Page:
Some Thoughts on Thoughts and Prayers

Whether the result of an increasing ideological chasm, or the priggishness of discourse in the internet age, we have reached a new societal low. In the wake of the most recent mass shooting, we see increased criticism of a simple expression of support: “thoughts and prayers.” Critics say that prayer isn’t work, that actions are required, and that such clichés are used by those who don’t desire real change.

It would be tempting to ask those who criticize prayer as “not enough” to list the tangible activities they have done in order to enact change. If “thoughts and prayers” doesn’t count as work, neither should “raising awareness” through retweeting the Huffington Post. But perhaps a modicum of grace, rare in social media, should be extended to all. We can’t see into the prayers or charitable lives of our internet interlocutors, and we should lead with the assumption that most Americans want to support victims of mass violence and support efforts to decrease violence in our society.

As Christians, we may not believe that prayer is everything, but we do believe it is of the utmost importance. We should note four things concerning prayer and action.

1. Prayer Is Action

I imagine America’s increasing secularism and the animosity toward simple declarations of prayer are related. For those who have abandoned belief in an involved God, humanity is left to our own devices. We must achieve by manipulating the material world, the narrative goes; otherwise it’s not “real work.” Of course, abandoning belief in the transcendent and spiritual means there’s only the immanent and material.

But as Christians, we believe prayer actually accomplishes something. We believe that God hears our prayers, and that things change as a result. As James says, “The prayer of a righteous man is powerful and effective” (James 5:16). Whether the change is internal or external, small or big, God shows up when we pray.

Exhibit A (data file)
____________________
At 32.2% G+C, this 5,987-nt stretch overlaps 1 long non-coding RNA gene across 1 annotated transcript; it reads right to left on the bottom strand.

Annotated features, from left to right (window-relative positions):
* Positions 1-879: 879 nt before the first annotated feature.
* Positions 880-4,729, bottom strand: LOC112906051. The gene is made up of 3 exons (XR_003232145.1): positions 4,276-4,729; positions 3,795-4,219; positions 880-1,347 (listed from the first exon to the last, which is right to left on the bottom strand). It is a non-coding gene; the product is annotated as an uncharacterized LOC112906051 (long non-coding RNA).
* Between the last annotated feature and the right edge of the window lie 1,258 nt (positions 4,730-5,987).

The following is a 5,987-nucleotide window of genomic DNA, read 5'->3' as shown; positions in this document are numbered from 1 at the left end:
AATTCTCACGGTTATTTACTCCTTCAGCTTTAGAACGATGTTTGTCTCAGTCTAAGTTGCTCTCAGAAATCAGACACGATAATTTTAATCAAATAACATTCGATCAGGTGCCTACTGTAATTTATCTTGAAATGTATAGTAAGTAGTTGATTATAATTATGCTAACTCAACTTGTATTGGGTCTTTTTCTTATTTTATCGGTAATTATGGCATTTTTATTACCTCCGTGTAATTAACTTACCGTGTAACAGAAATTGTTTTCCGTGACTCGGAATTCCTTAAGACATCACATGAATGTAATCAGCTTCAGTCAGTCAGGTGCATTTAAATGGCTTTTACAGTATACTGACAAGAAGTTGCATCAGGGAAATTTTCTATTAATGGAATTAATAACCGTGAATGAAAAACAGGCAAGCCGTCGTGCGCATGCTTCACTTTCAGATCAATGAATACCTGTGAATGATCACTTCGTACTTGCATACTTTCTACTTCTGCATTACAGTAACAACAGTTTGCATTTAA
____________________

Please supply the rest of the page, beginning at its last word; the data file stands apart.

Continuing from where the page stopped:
2. Prayer May Spur Further Action

When we pray, our heart is softened to the needs of those around us. We become sensitive to the suffering of others, and often God plants within us ideas to act on our love for others. For Christians, prayer is the spring from which our love and mercy for others flows. Prayer is where we awaken to the needs of those around us—and to the specific calling God has given us to care for those needs.

3. Our Prayers and Actions Are Limited

This is perhaps the most difficult reality we must face. We are finite beings, limited to our corporeal bodies by time and space. We can’t be everywhere at the same time, so we must choose where we will serve, whom we will love, and what we will advocate. I can’t do relief work in Houston and Puerto Rico at the same time. If my money were divided equally to every area of need in the country, it would amount to less than a penny per need.

I can’t make a substantial difference to every issue plaguing our country. Advocating to redress the multiple causes of gun violence—whether it be mental illness, domestic abuse, racism, or the preponderance of lethal firearms—demands sustained time and attention. So do my responsibilities as a spouse, as a friend, as a son, and as a pastor.

Perhaps one of the most pernicious aspects of social media is how it overwhelms us with the problems of the world and insists that we can and should make a difference in solving all of them. Of course we can’t, and our carnivorous social media consumption only leaves us with the indigestion of despair.

Our carnivorous social media consumption only leaves us with the indigestion of despair.

But, in prayer, we discover what we can do: the handful of things given to us by God. And with these few things, we can participate with God in making a real difference. Perhaps our labors will be grandiose. Perhaps we’ll drop what we’re doing, move to Washington, and start lobbying. Or perhaps, in a much smaller yet equally important way, we counsel that couple with the dysfunctional marriage in our congregation, winning a small victory over the power of evil in our midst. Either way, we can pray both for those who are far off and those who are near, knowing that even if our labors are directed more to the near, our prayers for those far off will not go unheeded.

4. We Must Actually Pray

If we post “thoughts and prayers” on Facebook, we should immediately turn off our phone, get on our knees, and pray in earnest. Otherwise our critics are validated in denouncing the triteness of prayer, and God is displeased with our false witness.

Whether you are someone who has made your declarations known, criticized the declarations of others, or had your thoughts known only by God, the invitation is the same: Kneel before the God of the universe, humbly seek his help and intervention, and ask him how he might use you as a vessel of justice and peace in the world.

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